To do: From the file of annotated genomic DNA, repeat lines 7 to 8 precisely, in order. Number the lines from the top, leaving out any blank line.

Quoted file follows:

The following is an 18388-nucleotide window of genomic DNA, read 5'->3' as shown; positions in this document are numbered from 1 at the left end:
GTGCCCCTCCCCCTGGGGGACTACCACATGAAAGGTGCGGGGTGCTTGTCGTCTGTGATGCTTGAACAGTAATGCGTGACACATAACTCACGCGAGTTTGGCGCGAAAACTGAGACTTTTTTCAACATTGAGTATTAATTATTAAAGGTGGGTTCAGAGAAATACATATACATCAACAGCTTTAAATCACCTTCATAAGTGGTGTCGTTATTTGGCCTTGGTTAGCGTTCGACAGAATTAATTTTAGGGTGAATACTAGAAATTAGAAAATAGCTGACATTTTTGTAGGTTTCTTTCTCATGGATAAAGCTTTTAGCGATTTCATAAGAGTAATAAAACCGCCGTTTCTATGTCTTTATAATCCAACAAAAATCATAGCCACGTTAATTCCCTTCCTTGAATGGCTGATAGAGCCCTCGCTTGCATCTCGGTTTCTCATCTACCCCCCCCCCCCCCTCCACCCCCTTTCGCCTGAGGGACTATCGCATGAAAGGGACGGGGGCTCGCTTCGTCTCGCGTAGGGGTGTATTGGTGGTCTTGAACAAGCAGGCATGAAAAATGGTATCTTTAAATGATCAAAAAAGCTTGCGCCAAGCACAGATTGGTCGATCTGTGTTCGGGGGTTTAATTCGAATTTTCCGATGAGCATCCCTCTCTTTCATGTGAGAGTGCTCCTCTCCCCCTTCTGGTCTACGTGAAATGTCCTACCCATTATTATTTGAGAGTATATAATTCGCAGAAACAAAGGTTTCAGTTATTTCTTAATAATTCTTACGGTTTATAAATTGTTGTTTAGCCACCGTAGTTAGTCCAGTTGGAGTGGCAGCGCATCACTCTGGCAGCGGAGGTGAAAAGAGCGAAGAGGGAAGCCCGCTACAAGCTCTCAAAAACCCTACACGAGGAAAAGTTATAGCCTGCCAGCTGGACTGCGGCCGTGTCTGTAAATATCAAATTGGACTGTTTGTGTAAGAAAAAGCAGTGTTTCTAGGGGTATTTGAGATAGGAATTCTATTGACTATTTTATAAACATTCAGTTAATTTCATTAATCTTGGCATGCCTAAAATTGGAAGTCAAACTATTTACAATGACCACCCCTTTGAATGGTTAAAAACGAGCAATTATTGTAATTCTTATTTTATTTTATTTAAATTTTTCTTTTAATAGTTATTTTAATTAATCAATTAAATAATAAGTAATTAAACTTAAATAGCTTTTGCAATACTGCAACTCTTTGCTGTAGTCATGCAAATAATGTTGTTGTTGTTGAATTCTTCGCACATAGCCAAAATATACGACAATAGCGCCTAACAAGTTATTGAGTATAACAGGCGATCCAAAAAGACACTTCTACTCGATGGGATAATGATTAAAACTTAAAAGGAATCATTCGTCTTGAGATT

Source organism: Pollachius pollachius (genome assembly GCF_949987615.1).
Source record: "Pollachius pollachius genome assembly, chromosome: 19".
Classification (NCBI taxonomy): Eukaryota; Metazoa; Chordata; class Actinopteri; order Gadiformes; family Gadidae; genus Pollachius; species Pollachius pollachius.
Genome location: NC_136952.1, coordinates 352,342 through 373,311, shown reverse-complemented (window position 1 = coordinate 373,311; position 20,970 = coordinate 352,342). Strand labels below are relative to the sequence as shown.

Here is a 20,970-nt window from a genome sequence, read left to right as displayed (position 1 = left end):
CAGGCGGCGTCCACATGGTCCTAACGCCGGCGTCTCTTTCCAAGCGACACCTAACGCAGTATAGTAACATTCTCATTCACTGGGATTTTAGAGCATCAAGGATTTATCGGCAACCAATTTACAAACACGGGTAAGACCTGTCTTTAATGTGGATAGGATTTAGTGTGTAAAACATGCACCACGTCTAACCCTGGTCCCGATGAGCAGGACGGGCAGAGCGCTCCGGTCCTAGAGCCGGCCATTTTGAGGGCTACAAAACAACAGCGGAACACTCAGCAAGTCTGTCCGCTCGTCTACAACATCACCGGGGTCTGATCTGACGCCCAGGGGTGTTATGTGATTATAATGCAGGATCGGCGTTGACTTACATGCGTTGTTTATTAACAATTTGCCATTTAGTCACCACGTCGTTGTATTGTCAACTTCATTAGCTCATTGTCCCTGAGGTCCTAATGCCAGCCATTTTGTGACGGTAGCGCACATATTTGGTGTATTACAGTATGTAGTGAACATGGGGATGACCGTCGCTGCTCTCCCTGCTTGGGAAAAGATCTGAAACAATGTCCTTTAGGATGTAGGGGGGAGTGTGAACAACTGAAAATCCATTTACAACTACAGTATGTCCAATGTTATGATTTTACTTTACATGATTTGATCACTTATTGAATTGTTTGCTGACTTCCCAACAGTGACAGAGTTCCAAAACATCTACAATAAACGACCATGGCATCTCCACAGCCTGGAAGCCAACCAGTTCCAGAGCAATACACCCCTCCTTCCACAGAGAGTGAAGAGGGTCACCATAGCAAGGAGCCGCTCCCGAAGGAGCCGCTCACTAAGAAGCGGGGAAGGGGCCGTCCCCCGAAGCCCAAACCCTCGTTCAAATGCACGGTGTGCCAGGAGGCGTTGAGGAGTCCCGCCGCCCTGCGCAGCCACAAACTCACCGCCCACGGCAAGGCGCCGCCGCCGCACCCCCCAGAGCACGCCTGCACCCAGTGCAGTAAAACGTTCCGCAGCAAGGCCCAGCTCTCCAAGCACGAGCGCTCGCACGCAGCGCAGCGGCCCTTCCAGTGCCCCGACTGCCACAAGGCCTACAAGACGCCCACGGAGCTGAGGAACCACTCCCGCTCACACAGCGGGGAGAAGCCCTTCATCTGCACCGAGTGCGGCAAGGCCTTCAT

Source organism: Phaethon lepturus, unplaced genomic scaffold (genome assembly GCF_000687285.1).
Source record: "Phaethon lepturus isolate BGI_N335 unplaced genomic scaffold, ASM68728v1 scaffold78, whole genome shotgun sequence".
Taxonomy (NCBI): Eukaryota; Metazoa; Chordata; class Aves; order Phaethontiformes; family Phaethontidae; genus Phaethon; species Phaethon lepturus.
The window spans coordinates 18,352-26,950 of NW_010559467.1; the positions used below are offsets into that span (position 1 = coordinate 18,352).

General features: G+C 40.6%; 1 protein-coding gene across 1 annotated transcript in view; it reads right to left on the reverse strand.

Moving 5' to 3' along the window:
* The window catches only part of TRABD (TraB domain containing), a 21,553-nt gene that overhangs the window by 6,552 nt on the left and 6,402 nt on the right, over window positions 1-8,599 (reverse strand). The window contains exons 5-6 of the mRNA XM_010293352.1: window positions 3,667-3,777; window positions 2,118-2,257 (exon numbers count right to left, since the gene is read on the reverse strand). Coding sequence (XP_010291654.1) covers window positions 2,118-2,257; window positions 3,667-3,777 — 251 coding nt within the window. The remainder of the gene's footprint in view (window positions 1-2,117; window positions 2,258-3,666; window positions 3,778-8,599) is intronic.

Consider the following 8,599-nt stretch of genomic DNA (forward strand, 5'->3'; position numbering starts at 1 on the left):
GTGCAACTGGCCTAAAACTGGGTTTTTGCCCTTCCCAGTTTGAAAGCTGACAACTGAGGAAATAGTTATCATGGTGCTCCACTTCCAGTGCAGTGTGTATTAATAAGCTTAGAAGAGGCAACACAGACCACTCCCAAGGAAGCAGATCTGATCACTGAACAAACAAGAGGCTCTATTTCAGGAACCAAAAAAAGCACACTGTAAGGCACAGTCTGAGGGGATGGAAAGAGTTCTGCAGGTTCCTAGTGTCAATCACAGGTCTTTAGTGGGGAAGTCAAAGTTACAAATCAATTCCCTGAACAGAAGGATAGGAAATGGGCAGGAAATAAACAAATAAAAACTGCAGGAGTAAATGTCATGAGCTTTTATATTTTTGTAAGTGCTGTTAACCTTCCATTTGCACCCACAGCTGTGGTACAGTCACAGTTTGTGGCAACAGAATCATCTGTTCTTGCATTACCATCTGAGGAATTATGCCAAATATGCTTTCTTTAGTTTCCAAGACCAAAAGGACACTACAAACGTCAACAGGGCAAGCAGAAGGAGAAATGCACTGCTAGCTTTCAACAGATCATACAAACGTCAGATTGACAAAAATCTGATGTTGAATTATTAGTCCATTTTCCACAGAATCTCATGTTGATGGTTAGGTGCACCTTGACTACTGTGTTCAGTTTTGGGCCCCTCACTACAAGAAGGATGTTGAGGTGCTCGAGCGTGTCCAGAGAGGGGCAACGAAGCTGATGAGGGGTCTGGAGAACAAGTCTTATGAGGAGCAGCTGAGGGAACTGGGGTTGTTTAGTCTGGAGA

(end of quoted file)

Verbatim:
Here is a 20,970-nt window from a genome sequence, read left to right as displayed (position 1 = left end):
CAGGCGGCGTCCACATGGTCCTAACGCCGGCGTCTCTTTCCAAGCGACACCTAACGCAGTATAGTAACATTCTCATTCACTGGGATTTTAGAGCATCAAGGATTTATCGGCAACCAATTTACAAACACGGGTAAGACCTGTCTTTAATGTGGATAGGATTTAGTGTGTAAAACATGCACCACGTCTAACCCTGGTCCCGATGAGCAGGACGGGCAGAGCGCTCCGGTCCTAGAGCCGGCCATTTTGAGGGCTACAAAACAACAGCGGAACACTCAGCAAGTCTGTCCGCTCGTCTACAACATCACCGGGGTCTGATCTGACGCCCAGGGGTGTTATGTGATTATAATGCAGGATCGGCGTTGACTTACATGCGTTGTTTATTAACAATTTGCCATTTAGTCACCACGTCGTTGTATTGTCAACTTCATTAGCTCATTGTCCCTGAGGTCCTAATGCCAGCCATTTTGTGACGGTAGCGCACATATTTGGTGTATTACAGTATGTAGTGAACATGGGGATGACCGTCGCTGCTCTCCCTGCTTGGGAAAAGATCTGAAACAATGTCCTTTAGGATGTAGGGGGGAGTGTGAACAACTGAAAATCCATTTACAACTACAGTATGTCCAATGTTATGATTTTACTTTACATGATTTGATCACTTATTGAATTGTTTGCTGACTTCCCAACAGTGACAGAGTTCCAAAACATCTACAATAAACGACCATGGCATCTCCACAGCCTGGAAGCCAACCAGTTCCAGAGCAATACACCCCTCCTTCCACAGAGAGTGAAGAGGGTCACCATAGCAAGGAGCCGCTCCCGAAGGAGCCGCTCACTAAGAAGCGGGGAAGGGGCCGTCCCCCGAAGCCCAAACCCTCGTTCAAATGCACGGTGTGCCAGGAGGCGTTGAGGAGTCCCGCCGCCCTGCGCAGCCACAAACTCACCGCCCACGGCAAGGCGCCGCCGCCGCACCCCCCAGAGCACGCCTGCACCCAGTGCAGTAAAACGTTCCGCAGCAAGGCCCAGCTCTCCAAGCACGAGCGCTCGCACGCAGCGCAGCGGCCCTTCCAGTGCCCCGACTGCCACAAGGCCTACAAGACGCCCACGGAGCTGAGGAACCACTCCCGCTCACACAGCGGGGAGAAGCCCTTCATCTGCACCGAGTGCGGCAAGGCCTTCAT